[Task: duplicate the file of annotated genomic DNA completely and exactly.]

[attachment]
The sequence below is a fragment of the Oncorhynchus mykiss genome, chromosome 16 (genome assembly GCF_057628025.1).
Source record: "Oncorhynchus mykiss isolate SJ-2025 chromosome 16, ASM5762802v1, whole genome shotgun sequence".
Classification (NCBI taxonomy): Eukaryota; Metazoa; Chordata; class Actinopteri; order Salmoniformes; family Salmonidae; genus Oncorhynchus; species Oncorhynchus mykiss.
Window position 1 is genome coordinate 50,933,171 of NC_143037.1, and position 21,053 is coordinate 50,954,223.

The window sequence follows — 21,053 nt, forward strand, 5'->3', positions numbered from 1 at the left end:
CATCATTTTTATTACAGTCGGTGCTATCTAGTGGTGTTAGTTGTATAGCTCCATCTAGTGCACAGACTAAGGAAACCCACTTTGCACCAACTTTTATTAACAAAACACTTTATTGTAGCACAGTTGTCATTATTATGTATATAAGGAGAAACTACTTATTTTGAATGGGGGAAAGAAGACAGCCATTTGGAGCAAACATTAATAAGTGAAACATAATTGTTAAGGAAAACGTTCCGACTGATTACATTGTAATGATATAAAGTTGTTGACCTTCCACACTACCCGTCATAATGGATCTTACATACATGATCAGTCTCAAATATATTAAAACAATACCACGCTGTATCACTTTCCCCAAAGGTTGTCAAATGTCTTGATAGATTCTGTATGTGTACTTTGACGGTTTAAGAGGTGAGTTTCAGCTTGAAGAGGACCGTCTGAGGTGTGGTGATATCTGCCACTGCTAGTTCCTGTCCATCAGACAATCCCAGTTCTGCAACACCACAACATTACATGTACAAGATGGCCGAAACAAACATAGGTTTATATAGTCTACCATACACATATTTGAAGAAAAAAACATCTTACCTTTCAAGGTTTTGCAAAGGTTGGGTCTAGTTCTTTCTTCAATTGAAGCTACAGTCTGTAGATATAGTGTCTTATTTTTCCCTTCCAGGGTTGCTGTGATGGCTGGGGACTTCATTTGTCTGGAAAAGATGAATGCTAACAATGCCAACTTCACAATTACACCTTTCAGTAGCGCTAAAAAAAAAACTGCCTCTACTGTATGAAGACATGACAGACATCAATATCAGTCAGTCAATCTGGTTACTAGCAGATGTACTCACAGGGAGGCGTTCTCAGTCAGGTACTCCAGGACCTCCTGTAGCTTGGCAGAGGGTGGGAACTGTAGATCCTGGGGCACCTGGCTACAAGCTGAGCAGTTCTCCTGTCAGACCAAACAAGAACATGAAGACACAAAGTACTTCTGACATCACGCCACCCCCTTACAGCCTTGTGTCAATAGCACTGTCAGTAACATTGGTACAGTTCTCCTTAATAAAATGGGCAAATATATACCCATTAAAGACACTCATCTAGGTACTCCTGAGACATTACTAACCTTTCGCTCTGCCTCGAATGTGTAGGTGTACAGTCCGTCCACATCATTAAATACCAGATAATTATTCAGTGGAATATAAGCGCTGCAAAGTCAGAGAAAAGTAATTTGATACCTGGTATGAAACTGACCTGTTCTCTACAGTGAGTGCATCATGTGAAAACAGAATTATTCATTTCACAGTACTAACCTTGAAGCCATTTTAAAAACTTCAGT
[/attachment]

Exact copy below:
The sequence below is a fragment of the Oncorhynchus mykiss genome, chromosome 16 (genome assembly GCF_057628025.1).
Source record: "Oncorhynchus mykiss isolate SJ-2025 chromosome 16, ASM5762802v1, whole genome shotgun sequence".
Classification (NCBI taxonomy): Eukaryota; Metazoa; Chordata; class Actinopteri; order Salmoniformes; family Salmonidae; genus Oncorhynchus; species Oncorhynchus mykiss.
Window position 1 is genome coordinate 50,933,171 of NC_143037.1, and position 21,053 is coordinate 50,954,223.

The window sequence follows — 21,053 nt, forward strand, 5'->3', positions numbered from 1 at the left end:
CATCATTTTTATTACAGTCGGTGCTATCTAGTGGTGTTAGTTGTATAGCTCCATCTAGTGCACAGACTAAGGAAACCCACTTTGCACCAACTTTTATTAACAAAACACTTTATTGTAGCACAGTTGTCATTATTATGTATATAAGGAGAAACTACTTATTTTGAATGGGGGAAAGAAGACAGCCATTTGGAGCAAACATTAATAAGTGAAACATAATTGTTAAGGAAAACGTTCCGACTGATTACATTGTAATGATATAAAGTTGTTGACCTTCCACACTACCCGTCATAATGGATCTTACATACATGATCAGTCTCAAATATATTAAAACAATACCACGCTGTATCACTTTCCCCAAAGGTTGTCAAATGTCTTGATAGATTCTGTATGTGTACTTTGACGGTTTAAGAGGTGAGTTTCAGCTTGAAGAGGACCGTCTGAGGTGTGGTGATATCTGCCACTGCTAGTTCCTGTCCATCAGACAATCCCAGTTCTGCAACACCACAACATTACATGTACAAGATGGCCGAAACAAACATAGGTTTATATAGTCTACCATACACATATTTGAAGAAAAAAACATCTTACCTTTCAAGGTTTTGCAAAGGTTGGGTCTAGTTCTTTCTTCAATTGAAGCTACAGTCTGTAGATATAGTGTCTTATTTTTCCCTTCCAGGGTTGCTGTGATGGCTGGGGACTTCATTTGTCTGGAAAAGATGAATGCTAACAATGCCAACTTCACAATTACACCTTTCAGTAGCGCTAAAAAAAAAACTGCCTCTACTGTATGAAGACATGACAGACATCAATATCAGTCAGTCAATCTGGTTACTAGCAGATGTACTCACAGGGAGGCGTTCTCAGTCAGGTACTCCAGGACCTCCTGTAGCTTGGCAGAGGGTGGGAACTGTAGATCCTGGGGCACCTGGCTACAAGCTGAGCAGTTCTCCTGTCAGACCAAACAAGAACATGAAGACACAAAGTACTTCTGACATCACGCCACCCCCTTACAGCCTTGTGTCAATAGCACTGTCAGTAACATTGGTACAGTTCTCCTTAATAAAATGGGCAAATATATACCCATTAAAGACACTCATCTAGGTACTCCTGAGACATTACTAACCTTTCGCTCTGCCTCGAATGTGTAGGTGTACAGTCCGTCCACATCATTAAATACCAGATAATTATTCAGTGGAATATAAGCGCTGCAAAGTCAGAGAAAAGTAATTTGATACCTGGTATGAAACTGACCTGTTCTCTACAGTGAGTGCATCATGTGAAAACAGAATTATTCATTTCACAGTACTAACCTTGAAGCCATTTTAAAAACTTCAGT